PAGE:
During the last few weeks of pregnancy, doctors sometimes use ultrasounds to attempt to determine the likely birth weight of the baby. In some cases, the doctors determine that the fetus may be considerably larger than expected. This is a condition known as macrosomia. When this is suspected, doctors are much more likely to recommend c-section deliveries or other interventions which may expose the mother and the infant to increased risk of injury or death.
A recent study indicates that most of these risky interventions may be unnecessary. Researchers have determined that many of these diagnoses of macrosomia are inaccurate. The study indicates that only one third of infants that had been diagnosed macrosomic using ultrasound measurements were actually found to be macrosomic at birth. Infants who had been predicted to be macrosomic were twice as likely as others to be delivered via c-section.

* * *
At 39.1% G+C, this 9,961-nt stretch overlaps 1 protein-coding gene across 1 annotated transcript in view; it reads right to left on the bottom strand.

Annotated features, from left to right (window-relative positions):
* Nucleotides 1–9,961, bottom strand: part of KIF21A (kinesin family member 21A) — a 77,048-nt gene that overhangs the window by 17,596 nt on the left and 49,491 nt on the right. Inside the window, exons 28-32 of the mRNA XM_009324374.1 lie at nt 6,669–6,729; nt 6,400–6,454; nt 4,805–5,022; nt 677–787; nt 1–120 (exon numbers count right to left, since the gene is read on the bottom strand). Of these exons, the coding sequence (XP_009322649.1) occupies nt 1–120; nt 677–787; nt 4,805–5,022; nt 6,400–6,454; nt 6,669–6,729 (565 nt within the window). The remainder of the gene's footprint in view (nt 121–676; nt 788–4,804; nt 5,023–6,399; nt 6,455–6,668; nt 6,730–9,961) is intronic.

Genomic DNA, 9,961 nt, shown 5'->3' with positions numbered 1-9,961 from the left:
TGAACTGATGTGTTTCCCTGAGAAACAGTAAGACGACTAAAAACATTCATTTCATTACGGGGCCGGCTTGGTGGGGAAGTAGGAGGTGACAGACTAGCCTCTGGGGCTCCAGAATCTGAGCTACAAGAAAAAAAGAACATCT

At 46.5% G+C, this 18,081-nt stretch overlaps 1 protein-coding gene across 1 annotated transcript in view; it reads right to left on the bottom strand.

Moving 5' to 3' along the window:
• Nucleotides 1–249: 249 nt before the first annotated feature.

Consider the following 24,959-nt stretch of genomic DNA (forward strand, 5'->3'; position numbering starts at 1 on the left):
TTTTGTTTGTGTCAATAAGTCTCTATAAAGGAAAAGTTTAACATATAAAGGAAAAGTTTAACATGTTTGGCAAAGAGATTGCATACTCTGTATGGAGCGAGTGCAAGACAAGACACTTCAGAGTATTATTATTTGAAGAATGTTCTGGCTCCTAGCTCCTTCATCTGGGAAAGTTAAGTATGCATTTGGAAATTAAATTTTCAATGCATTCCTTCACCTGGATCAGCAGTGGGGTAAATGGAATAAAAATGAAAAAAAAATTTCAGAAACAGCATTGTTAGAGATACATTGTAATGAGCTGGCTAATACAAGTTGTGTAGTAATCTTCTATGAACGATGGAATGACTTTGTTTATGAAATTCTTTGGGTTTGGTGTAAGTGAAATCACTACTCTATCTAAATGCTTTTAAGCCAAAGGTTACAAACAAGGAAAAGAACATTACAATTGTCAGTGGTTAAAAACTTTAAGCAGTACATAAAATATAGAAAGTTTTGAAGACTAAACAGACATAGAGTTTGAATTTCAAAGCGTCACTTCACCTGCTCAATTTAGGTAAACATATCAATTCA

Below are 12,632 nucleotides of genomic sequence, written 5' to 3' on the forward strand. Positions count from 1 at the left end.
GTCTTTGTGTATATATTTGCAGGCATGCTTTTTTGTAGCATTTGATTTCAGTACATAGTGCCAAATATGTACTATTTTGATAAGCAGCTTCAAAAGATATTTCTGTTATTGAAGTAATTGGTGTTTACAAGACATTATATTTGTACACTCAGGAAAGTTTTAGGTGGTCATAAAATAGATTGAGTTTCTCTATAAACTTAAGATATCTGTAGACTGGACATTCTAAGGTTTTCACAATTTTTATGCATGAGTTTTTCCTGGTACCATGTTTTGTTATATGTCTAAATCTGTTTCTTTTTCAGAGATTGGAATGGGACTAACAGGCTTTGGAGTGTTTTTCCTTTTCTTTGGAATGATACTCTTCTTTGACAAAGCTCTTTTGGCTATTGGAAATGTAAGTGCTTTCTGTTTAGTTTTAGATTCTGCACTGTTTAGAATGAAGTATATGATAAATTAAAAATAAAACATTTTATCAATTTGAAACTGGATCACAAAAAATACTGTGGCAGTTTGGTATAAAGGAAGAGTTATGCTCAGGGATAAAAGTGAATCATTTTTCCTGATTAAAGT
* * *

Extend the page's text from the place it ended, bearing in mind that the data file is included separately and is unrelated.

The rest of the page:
The lead researcher noted that while ultrasound technology has improved extraordinarily in recent years, the accuracy of predicted birth weight determinations has not improved along with the technology. Among the pregnancies included in the study, 44 percent of weight predictions were off by more than 10 percent.
Hopefully this type of research will serve several purposes. It can act as a starting point to develop improved methods of predicting birth weight so that those babies that require intervention will receive it, and those who do not, will not be put at unnecessary risk. In the meantime, this study should help doctors weigh the risks and benefits of early intervention more accurately.
Source: Family Practice News "Ultrasound Diagnosis of Fetal Macrosomia Found Inaccurate" Susan London, Aug. 8, 2011